The hugely successful online retailer and manufacturer of contact lenses and glasses, ClearlyContacts, was acquired for $462 million by a French lens manufacturer. (Essilor, the largest lens manufacturer in the world.)
It’s a totally predictable next step in the life of this clever Canadian brand, launched by CEO Roger Hardy in 2000.
What is less predictable, is Hardy moving ClearlyContacts into physical retail, including upcoming store openings in New Zealand and Australia. Its flagship Auckland store is set to open in Queen Street shortly.
In Australia, the emergence of big international chains such as homeware brand West Elm are highlighting just how far evolved their models are compared with slow local retailers.
While Myer and David Jones contemplate a possible merger to save both their skins, the sharper internationals lead the charge by offering customers consistently good experiences across all their contact points.
In the competitive Australian eyewear industry, ClearlyContacts already has 4.2 per cent share of a total $76 million market.
It’s still a drop in the ocean compared with the $3.2 billion the optometry and optical dispensing industry generates, but with the depth of customer data at their disposal, ClearlyContacts has its eye on a much bigger prize.
After all, disposable contact lenses Focus Dailies bought online are no different to Focus Dailies from your optometrist, expect perhaps three times cheaper. Right now lenses account for 73 per cent of all sales on ClearlyContacts.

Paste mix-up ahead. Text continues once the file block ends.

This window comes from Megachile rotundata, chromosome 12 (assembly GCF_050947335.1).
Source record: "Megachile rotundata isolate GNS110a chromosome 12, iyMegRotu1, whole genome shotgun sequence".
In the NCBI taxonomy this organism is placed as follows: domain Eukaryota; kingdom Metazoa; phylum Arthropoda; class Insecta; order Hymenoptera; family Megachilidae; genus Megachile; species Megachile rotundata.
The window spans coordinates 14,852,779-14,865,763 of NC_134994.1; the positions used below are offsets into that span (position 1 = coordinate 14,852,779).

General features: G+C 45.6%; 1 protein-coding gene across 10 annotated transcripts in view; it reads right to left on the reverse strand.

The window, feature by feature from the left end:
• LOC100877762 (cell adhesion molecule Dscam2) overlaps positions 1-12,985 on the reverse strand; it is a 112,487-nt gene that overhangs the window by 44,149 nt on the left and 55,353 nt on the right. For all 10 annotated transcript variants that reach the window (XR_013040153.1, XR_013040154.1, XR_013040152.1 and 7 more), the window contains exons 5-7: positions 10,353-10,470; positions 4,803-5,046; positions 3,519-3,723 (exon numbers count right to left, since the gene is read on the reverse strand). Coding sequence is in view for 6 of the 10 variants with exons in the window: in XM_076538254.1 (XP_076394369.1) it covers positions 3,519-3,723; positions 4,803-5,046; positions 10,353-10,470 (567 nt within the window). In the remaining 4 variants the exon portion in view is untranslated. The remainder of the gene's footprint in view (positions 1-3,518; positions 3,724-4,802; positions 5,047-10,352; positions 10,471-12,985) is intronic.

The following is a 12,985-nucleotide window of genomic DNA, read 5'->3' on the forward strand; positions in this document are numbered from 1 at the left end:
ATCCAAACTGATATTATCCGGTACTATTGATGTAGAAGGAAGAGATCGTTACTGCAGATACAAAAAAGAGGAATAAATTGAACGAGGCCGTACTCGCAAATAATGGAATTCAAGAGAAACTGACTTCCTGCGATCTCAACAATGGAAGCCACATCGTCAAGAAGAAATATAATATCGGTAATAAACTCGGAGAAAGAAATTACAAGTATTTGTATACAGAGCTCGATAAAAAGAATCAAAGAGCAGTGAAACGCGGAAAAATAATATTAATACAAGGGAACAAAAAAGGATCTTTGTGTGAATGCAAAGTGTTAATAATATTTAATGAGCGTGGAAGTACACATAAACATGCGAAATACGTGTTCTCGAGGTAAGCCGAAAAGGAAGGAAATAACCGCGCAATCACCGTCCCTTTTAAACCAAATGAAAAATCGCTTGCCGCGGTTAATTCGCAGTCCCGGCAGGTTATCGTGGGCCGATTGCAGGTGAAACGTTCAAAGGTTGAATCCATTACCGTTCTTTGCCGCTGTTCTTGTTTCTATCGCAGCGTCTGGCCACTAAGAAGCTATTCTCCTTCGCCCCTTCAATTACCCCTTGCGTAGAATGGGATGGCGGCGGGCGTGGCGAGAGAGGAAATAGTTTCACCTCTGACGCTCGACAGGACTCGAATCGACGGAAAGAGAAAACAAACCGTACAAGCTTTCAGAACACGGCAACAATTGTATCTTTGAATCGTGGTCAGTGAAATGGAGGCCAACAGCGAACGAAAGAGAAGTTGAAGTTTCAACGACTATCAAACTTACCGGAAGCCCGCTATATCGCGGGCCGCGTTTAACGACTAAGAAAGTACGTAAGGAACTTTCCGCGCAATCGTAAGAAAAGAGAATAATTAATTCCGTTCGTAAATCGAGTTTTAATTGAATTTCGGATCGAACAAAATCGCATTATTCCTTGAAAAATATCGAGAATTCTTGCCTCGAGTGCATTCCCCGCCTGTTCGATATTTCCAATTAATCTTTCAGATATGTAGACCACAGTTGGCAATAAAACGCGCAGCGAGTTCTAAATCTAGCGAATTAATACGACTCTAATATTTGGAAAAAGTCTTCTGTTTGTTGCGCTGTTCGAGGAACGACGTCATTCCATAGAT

Glasses have presented a bigger challenge as customers overcome the try-on factor, however, and hence successful online retailers adopt a “no questions asked” returns policy to mitigate some of the perceived customer risk. Companies including US clothing retailer Anthropologie and online shoe store Zappos offer free delivery and full returns. ClearlyContacts now offers a “try for a month before you buy” on its frames.
For regular online buyers like me, including purchasing both glasses and lenses from ClearlyContacts over many years, there is simply no risk.
For those segments where buying online is still a hump, companies like ClearlyContacts are bringing the store to it customers and hoping it generates business back to online.
In Sweden, where the company has been trialing physical stores for several years, that has indeed proven to be the case.
The flagship stores have been a form of advertising and “live” catalogues, with extensive online sales data informing the instore product and merchandising.
As well as showcasing the top products, ClearlyContacts plans to use interactive digital displays in its physical outlets to connect buyers with all stock available that isn’t in the store.
Meanwhile, Hardy insists the prices will remain consistent across both platforms, which he says can be as much as 20 per cent less on lenses and 50 to 70 per cent on glasses.
The hybrid model has even been embraced by traditional stalwarts such as Walmart, where merchandise ordered online is shipped for same-day pick up to local stores.
ClearlyContacts, whose own model offers 24-hour delivery, now operates distribution centres close to its markets, including one in Australia.
With the opening of the first New Zealand store, it’ll be an interesting time for both on and offline retailers as they connect the traditional with, arguably, the “new traditional”.